Found on the Shelves...
Celebrating the 175th anniversary of the London Library, with designs from David Pearson
A sneak peek: Beauty is a Wound21 Jun 2016
‘An unforgettable, all-encompassing epic.’ – Publishers Weekly
Beauty is a Wound is out now, and we’re so excited to share it with you.
From Man Booker International Prize longlistee Eka Kurniawan, it’s a colour-soaked epic set in Indonesia, filled with vivid sex and violence, fantasy and politics, brutality and courage.
One stormswept afternoon, after twenty-one years of being dead, the beautiful Indonesian prostitute Dewi Ayu rise from her grave to avenge a curse placed on her family. Amidst the orange groves and starfruit trees, her children and grandchildren have been living out lives of violence, incest, murder, madness and heartbreak, They are creatures of breathtaking beauty – all but one of them, whose ugliness in unparalleled. And Beauty is her name.
Intrigued…? Click here to read an exclusive extract.
Design Story: Beauty is a Wound16 Jun 2016
‘A literary child of Gabriel García Marquez and Salman Rushdie.’ New York Review of Books
Indonesian epic Beauty is a Wound, from Man Booker International nominee Eka Kurniawan is out now. We’re obsessed with this book at Pushkin HQ, it’s a colourful, political and fantastical masterpiece spanning a century of Indonesia’s painful past.
The stunning cover was created by acclaimed designer Nathan Burton, and we caught up with him to discuss the process of designing a jacket for this sprawling and beautiful book.
The Secrets of the Wild Wood is out in paperback!16 Jun 2016
‘There’s no place you can lose your way as quickly as in the Wild Wood…’
We’re delighted to have the spellbinding sequel to our bestselling children’s book The Letter for the King now in paperback. Rejoin brave Sir Tiuri and his loyal friend Piak as they journey into the shadowy heart of The Wild Wood, a place of mysteries and whispered tales, to save one of the King’s most trusted knights who has vanished in the snow.
Intrigued? Read the first chapter….
1 TRAVEL PLANS
Sir Tiuri rode Ardanwen, his black horse, down the muddy path beside the Blue River. Not so long ago, its surface had been covered with ice floes, but now the water could flow freely once again. The river was high and tumbled along. Far away, in the mountains, the snow must be melting. Tiuri raised his head and took a deep breath. Although the air was still cold, it felt different today. The fields and trees to his right were still bare, but the birds swooped happily through the sky above, because they knew it too: winter was over! Soon travellers would be setting out along roads and tracks. Tiuri himself was keen to be off on a journey and to leave Tehuri, his father’s estate, where he had spent the past few months.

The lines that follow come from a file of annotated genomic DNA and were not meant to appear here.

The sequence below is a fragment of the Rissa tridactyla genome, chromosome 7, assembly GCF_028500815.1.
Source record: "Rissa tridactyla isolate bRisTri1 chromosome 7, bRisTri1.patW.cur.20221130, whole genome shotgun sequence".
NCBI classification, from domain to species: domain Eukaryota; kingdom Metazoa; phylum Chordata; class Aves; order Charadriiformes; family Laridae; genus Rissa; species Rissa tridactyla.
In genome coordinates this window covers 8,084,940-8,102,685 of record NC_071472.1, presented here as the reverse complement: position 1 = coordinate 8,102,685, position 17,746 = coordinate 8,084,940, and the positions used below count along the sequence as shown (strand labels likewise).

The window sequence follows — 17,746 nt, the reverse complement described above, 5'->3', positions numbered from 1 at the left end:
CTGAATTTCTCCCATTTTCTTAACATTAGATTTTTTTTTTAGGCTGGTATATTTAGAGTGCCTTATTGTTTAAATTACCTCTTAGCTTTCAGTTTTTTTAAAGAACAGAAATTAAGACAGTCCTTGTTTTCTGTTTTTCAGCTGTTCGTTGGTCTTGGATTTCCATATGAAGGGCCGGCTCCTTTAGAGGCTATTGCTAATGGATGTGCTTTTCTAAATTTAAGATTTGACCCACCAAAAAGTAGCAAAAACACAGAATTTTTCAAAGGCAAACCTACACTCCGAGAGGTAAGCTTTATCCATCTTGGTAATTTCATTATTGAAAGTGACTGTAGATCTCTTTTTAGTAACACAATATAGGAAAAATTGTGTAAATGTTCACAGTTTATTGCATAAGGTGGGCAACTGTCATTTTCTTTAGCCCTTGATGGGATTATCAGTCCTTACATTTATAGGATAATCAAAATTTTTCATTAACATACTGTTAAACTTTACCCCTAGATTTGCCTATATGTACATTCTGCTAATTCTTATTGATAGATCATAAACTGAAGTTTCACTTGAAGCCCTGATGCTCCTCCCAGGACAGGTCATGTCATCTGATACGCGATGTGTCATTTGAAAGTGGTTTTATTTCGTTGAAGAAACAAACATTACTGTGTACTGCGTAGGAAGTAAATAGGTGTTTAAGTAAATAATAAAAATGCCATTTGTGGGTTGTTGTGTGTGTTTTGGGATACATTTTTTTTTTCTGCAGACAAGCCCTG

Five essential steps to getting published14 Jun 2016
On June 20th, we’ll be flinging the doors open to new children’s submissions. Our Children’s Editor Sarah Odedina, will be accepting submissions of full-length novels for readers aged 8+
Reckon you’re the new Rowling or Gaiman? The Open Submissions Initiative will run for 24 hours on 20th June and authors can send their material to firstname.lastname@example.org with the subject line ‘SARAH ODEDINA OPEN SUBMISSION MATERIAL’.
To ensure your novel is polished to an irresistible gleam, Sarah has kindly outlined her five top tips to follow before submitting your manuscript:
1. Perfect your synopsis. Make sure that it is concise, clear and deals only with the main plot and three main characters.
2. If you have more than one plot are you sure they are working together? When books have more than one plot they often work best when complementing one another to tell the bigger over arching story rather than telling two or more potentially conflicting stories.
3. Are your characters plausible? Remember that not all heroes are flawless and not all antagonists are totally bad. A bit of complexity is a good thing and makes characters feel more real to the reader.
4. Cause and effect. One thing should lead naturally on from another and be logical. Even in fantasy fiction actions, reactions and outcomes have to be plausibly linked and not outlandishly incredible.
5. Make sure you are happy with the presentation of your documents. Spelling, formatting and clarity of presentation makes everything easier for someone else to read and understand.
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